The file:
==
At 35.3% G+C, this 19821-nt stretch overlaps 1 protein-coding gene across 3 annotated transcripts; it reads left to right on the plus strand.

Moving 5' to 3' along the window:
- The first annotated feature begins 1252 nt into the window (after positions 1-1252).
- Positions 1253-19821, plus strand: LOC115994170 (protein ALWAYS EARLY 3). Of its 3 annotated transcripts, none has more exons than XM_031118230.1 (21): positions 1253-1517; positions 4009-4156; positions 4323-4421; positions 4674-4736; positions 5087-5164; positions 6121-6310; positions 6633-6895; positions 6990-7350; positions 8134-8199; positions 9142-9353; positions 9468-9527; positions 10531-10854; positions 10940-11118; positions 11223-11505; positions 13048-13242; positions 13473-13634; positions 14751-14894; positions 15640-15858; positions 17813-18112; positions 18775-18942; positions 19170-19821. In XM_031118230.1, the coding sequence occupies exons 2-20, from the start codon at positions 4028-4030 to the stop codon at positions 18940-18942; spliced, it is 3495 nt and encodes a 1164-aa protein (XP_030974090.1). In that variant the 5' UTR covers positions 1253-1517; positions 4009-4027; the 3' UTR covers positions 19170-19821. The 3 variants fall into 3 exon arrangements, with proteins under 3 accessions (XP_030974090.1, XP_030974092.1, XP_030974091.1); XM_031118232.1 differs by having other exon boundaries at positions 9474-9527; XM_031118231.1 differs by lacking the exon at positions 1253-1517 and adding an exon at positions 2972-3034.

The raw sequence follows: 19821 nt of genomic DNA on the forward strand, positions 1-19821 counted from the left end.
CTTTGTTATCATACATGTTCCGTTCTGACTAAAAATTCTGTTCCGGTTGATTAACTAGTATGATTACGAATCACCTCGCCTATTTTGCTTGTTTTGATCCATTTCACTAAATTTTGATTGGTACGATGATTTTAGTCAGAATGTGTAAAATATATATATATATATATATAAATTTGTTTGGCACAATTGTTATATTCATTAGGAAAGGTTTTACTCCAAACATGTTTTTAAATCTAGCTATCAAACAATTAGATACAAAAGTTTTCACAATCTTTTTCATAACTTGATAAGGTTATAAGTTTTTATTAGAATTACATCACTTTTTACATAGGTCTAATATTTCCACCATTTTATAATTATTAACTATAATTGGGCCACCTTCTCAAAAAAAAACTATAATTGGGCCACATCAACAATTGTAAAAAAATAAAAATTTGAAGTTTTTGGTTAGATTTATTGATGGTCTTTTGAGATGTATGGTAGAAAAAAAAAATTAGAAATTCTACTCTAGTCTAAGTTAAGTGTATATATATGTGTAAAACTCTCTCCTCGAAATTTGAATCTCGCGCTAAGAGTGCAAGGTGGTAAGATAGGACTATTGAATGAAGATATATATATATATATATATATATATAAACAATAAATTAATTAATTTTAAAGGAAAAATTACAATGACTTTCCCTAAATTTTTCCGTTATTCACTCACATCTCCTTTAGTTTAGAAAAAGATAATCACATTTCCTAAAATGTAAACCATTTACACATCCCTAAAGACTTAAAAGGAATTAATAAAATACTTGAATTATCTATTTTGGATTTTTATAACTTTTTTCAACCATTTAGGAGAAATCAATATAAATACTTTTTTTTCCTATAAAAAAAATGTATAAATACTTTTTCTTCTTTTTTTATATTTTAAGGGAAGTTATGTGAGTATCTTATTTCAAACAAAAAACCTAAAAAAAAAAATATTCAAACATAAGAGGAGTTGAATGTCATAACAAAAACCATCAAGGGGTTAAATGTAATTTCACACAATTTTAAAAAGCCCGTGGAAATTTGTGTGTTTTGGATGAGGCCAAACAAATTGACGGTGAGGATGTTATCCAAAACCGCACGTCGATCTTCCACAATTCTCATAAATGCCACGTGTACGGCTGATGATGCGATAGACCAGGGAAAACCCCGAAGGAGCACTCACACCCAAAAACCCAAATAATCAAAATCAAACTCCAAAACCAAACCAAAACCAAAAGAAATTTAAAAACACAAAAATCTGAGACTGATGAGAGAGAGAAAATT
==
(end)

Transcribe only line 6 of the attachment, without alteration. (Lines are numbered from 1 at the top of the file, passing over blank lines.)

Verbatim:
CTTTGTTATCATACATGTTCCGTTCTGACTAAAAATTCTGTTCCGGTTGATTAACTAGTATGATTACGAATCACCTCGCCTATTTTGCTTGTTTTGATCCATTTCACTAAATTTTGATTGGTACGATGATTTTAGTCAGAATGTGTAAAATATATATATATATATATATAAATTTGTTTGGCACAATTGTTATATTCATTAGGAAAGGTTTTACTCCAAACATGTTTTTAAATCTAGCTATCAAACAATTAGATACAAAAGTTTTCACAATCTTTTTCATAACTTGATAAGGTTATAAGTTTTTATTAGAATTACATCACTTTTTACATAGGTCTAATATTTCCACCATTTTATAATTATTAACTATAATTGGGCCACCTTCTCAAAAAAAAACTATAATTGGGCCACATCAACAATTGTAAAAAAATAAAAATTTGAAGTTTTTGGTTAGATTTATTGATGGTCTTTTGAGATGTATGGTAGAAAAAAAAAATTAGAAATTCTACTCTAGTCTAAGTTAAGTGTATATATATGTGTAAAACTCTCTCCTCGAAATTTGAATCTCGCGCTAAGAGTGCAAGGTGGTAAGATAGGACTATTGAATGAAGATATATATATATATATATATATATATAAACAATAAATTAATTAATTTTAAAGGAAAAATTACAATGACTTTCCCTAAATTTTTCCGTTATTCACTCACATCTCCTTTAGTTTAGAAAAAGATAATCACATTTCCTAAAATGTAAACCATTTACACATCCCTAAAGACTTAAAAGGAATTAATAAAATACTTGAATTATCTATTTTGGATTTTTATAACTTTTTTCAACCATTTAGGAGAAATCAATATAAATACTTTTTTTTCCTATAAAAAAAATGTATAAATACTTTTTCTTCTTTTTTTATATTTTAAGGGAAGTTATGTGAGTATCTTATTTCAAACAAAAAACCTAAAAAAAAAAATATTCAAACATAAGAGGAGTTGAATGTCATAACAAAAACCATCAAGGGGTTAAATGTAATTTCACACAATTTTAAAAAGCCCGTGGAAATTTGTGTGTTTTGGATGAGGCCAAACAAATTGACGGTGAGGATGTTATCCAAAACCGCACGTCGATCTTCCACAATTCTCATAAATGCCACGTGTACGGCTGATGATGCGATAGACCAGGGAAAACCCCGAAGGAGCACTCACACCCAAAAACCCAAATAATCAAAATCAAACTCCAAAACCAAACCAAAACCAAAAGAAATTTAAAAACACAAAAATCTGAGACTGATGAGAGAGAGAAAATT